Read “VOICES FROM THE CLASSROOM – Three Tips for Teacher Talk” and complete the writing prompt.
Three Tips for Teacher Talk
By Cristina Fontana, first-grade teacher, Guilford, Connecticut
Using effective language in the classroom and when conversing with students is crucial. Below are some guidelines that I keep in mind when I converse with students.
Less is more. I have found that the less I address the whole class, the more students listen when I do address them. Less teacher talk allows for conversations to be more student directed. Student-led conversations foster agency and encourage sharing of ideas.
I have found that proper planning prior to a lesson is what has helped me to talk less. Before a lesson, I plan out the intended learning as well as possible prompting questions to allow students to get to the end goal.
Wait time. It is important to allow adequate wait time after posing a question or asking for student input. Extending my wait time has increased student participation. When we do not allow for proper wait time, the students who take longer to process or compose ideas may get discouraged. Students may also start to think, “I don’t need to think of the answer, Johnny will answer for me.” Wait time slows down the conversation and allows students to process the ideas that are being shared.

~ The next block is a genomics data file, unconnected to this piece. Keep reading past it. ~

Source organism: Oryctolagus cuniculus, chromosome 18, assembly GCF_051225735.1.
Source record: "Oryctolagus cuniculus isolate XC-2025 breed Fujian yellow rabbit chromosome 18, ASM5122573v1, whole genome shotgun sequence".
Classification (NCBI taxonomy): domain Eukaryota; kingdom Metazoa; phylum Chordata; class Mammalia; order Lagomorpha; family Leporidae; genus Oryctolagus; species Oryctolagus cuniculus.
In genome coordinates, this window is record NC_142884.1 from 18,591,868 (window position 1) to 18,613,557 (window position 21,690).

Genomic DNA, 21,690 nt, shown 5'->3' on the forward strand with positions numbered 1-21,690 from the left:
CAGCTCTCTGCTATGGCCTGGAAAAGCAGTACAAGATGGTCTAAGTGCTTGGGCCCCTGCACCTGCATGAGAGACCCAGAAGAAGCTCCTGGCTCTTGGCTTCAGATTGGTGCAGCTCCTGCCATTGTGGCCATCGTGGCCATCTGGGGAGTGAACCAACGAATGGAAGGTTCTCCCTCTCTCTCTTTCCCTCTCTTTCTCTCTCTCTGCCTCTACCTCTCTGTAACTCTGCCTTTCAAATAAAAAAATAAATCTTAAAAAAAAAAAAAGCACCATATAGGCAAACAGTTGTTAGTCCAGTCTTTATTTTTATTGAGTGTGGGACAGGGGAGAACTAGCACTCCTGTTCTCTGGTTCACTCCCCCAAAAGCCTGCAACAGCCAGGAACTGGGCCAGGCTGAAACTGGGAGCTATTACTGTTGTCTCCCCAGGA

Depending on the lesson, I may wait for every student to have an answer to share with the group. Asking students to put their thumbs up on their knees when they have an answer and waiting for each student to do so gives every student the amount of processing time he/she needs to arrive at an answer. This fosters student agency and teaches students that all of their ideas are important and valued.
Ask open-ended questions. When asking closed questions (i.e., yes or no responses) the conversation has nowhere to go. To help me realize when I was using closed questioning, I started audio recording my lessons. I then listened to the questions I asked and thought about how I could change the questions to be more open-ended. For example, rather than asking, “Did the character change?” I would ask, “How did the character change?” That small change can take the answer from a simple yes or no to a discussion or debate.
WRITING PROMPT: Summarize the “Three Tips for Teacher Talk” and how you might implement these strategies in your classroom. Name and explain a tip you might add to the list of three.